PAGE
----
We pompous and heartless libertarians often talk about the right to property, how allowing farmers to sell their land will allow them to get credit, and why it is more important to create industrial employment than to force farmers to remain stuck in agriculture forever. And we have wishful dreams about how if only we could spread libertarian ideas among the people in power and reinstate the right to property things would be better.

Unfortunately, the bit I quoted just now shows that a policy change won’t be enough. Even if the right to property returned, and farmers could sell their land or mortgage it, you’d need a long hard grind of clearing land disputes, rationalising land registration, and making the rural economy independent enough of both agriculture and real estate development that land ownership doesn’t remain as high-stakes as it is. All these are happening, but none of them are happening as fast as is ideal. Whenever there is change, it’s either done on a large but uneffective scale by the government, or on an effective but tiny scale by some madly committed social entrepreneurs.

And then there was this:

He was worried about the loan of Rs.15,000 he had taken from the moneylender. There is an interest of Rs.5 per month on every Rs.100 and he was worried how he would repay it.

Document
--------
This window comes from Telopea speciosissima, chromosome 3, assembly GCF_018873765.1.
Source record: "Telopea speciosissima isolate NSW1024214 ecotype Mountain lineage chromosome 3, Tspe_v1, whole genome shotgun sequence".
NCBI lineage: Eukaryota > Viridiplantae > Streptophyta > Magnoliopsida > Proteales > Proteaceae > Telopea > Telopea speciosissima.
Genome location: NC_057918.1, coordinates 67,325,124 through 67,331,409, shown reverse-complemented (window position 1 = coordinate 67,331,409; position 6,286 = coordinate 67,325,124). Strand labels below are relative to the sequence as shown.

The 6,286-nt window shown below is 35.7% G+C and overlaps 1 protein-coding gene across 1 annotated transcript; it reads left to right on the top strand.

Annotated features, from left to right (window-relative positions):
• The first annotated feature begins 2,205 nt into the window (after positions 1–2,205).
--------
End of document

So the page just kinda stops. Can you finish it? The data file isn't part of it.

The interest rate of 5% a month sounds usurious and provides ammunition to anybody who wants to demonise moneylenders, but let’s look at this in perspective. Indian moneylenders in the Philippines charge 20% a week, and their customers aren’t driven to destitution. In Mexico, Compartamos customers pay an effective interest rate of 100% annually, and the customers are still pouring in and repaying. It’s about interest coverage and gearing, not about how low or high the interest is – look at the subprime borrowers who were defaulting on interest rates of 7 or 8% per annum.

The massive interest rates which the 5-6 Philippines moneylenders or Compartamos charge presumably don’t pinch that much because their customers are mostly urban, and their incomes can’t swing that much. And there’s always the ability to switch to some other sort of casual labour. But in Chhatisgarh, not so much. Not much industry, not much retail trade.